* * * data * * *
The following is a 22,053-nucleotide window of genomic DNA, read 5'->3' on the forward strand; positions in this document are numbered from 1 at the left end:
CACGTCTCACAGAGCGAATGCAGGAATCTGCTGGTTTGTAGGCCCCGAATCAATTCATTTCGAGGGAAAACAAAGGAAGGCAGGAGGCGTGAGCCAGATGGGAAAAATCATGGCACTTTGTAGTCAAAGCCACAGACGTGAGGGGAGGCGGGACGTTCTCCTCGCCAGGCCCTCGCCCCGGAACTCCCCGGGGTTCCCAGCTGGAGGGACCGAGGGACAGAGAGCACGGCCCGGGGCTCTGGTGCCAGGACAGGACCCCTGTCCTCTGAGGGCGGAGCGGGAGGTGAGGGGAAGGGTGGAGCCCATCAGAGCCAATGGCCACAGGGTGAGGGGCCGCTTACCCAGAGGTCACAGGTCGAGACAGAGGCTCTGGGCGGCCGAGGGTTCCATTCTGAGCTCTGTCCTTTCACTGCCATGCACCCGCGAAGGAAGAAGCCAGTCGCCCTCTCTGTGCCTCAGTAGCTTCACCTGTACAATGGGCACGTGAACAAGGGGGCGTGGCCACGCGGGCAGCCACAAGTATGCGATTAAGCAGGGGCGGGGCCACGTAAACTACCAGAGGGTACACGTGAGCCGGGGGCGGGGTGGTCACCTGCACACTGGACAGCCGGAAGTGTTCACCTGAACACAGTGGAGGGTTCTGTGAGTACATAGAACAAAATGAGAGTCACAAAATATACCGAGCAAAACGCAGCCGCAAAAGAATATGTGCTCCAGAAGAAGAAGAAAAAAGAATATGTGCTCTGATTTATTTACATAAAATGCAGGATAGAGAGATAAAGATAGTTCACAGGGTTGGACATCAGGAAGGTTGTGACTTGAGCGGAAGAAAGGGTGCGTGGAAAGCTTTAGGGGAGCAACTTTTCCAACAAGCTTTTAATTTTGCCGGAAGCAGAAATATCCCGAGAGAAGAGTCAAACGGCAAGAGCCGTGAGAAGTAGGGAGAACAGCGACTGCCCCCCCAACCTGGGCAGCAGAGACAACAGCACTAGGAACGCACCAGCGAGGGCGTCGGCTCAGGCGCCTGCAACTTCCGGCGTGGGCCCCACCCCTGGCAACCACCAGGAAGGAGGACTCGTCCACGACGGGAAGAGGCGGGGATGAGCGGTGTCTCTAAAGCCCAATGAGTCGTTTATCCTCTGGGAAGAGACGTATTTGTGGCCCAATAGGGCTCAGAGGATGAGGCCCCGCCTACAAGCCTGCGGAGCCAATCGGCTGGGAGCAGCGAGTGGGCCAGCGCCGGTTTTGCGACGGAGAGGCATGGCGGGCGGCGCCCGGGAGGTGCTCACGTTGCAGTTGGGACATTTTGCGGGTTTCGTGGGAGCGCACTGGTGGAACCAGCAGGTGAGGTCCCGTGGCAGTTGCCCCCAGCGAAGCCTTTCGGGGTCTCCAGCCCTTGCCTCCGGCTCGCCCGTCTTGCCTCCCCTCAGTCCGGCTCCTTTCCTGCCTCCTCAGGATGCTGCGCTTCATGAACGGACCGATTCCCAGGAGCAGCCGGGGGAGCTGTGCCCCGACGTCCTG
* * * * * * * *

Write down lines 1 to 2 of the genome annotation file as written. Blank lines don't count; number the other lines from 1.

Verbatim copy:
The following is a 22,053-nucleotide window of genomic DNA, read 5'->3' on the forward strand; positions in this document are numbered from 1 at the left end:
CACGTCTCACAGAGCGAATGCAGGAATCTGCTGGTTTGTAGGCCCCGAATCAATTCATTTCGAGGGAAAACAAAGGAAGGCAGGAGGCGTGAGCCAGATGGGAAAAATCATGGCACTTTGTAGTCAAAGCCACAGACGTGAGGGGAGGCGGGACGTTCTCCTCGCCAGGCCCTCGCCCCGGAACTCCCCGGGGTTCCCAGCTGGAGGGACCGAGGGACAGAGAGCACGGCCCGGGGCTCTGGTGCCAGGACAGGACCCCTGTCCTCTGAGGGCGGAGCGGGAGGTGAGGGGAAGGGTGGAGCCCATCAGAGCCAATGGCCACAGGGTGAGGGGCCGCTTACCCAGAGGTCACAGGTCGAGACAGAGGCTCTGGGCGGCCGAGGGTTCCATTCTGAGCTCTGTCCTTTCACTGCCATGCACCCGCGAAGGAAGAAGCCAGTCGCCCTCTCTGTGCCTCAGTAGCTTCACCTGTACAATGGGCACGTGAACAAGGGGGCGTGGCCACGCGGGCAGCCACAAGTATGCGATTAAGCAGGGGCGGGGCCACGTAAACTACCAGAGGGTACACGTGAGCCGGGGGCGGGGTGGTCACCTGCACACTGGACAGCCGGAAGTGTTCACCTGAACACAGTGGAGGGTTCTGTGAGTACATAGAACAAAATGAGAGTCACAAAATATACCGAGCAAAACGCAGCCGCAAAAGAATATGTGCTCCAGAAGAAGAAGAAAAAAGAATATGTGCTCTGATTTATTTACATAAAATGCAGGATAGAGAGATAAAGATAGTTCACAGGGTTGGACATCAGGAAGGTTGTGACTTGAGCGGAAGAAAGGGTGCGTGGAAAGCTTTAGGGGAGCAACTTTTCCAACAAGCTTTTAATTTTGCCGGAAGCAGAAATATCCCGAGAGAAGAGTCAAACGGCAAGAGCCGTGAGAAGTAGGGAGAACAGCGACTGCCCCCCCAACCTGGGCAGCAGAGACAACAGCACTAGGAACGCACCAGCGAGGGCGTCGGCTCAGGCGCCTGCAACTTCCGGCGTGGGCCCCACCCCTGGCAACCACCAGGAAGGAGGACTCGTCCACGACGGGAAGAGGCGGGGATGAGCGGTGTCTCTAAAGCCCAATGAGTCGTTTATCCTCTGGGAAGAGACGTATTTGTGGCCCAATAGGGCTCAGAGGATGAGGCCCCGCCTACAAGCCTGCGGAGCCAATCGGCTGGGAGCAGCGAGTGGGCCAGCGCCGGTTTTGCGACGGAGAGGCATGGCGGGCGGCGCCCGGGAGGTGCTCACGTTGCAGTTGGGACATTTTGCGGGTTTCGTGGGAGCGCACTGGTGGAACCAGCAGGTGAGGTCCCGTGGCAGTTGCCCCCAGCGAAGCCTTTCGGGGTCTCCAGCCCTTGCCTCCGGCTCGCCCGTCTTGCCTCCCCTCAGTCCGGCTCCTTTCCTGCCTCCTCAGGATGCTGCGCTTCATGAACGGACCGATTCCCAGGAGCAGCCGGGGGAGCTGTGCCCCGACGTCCTG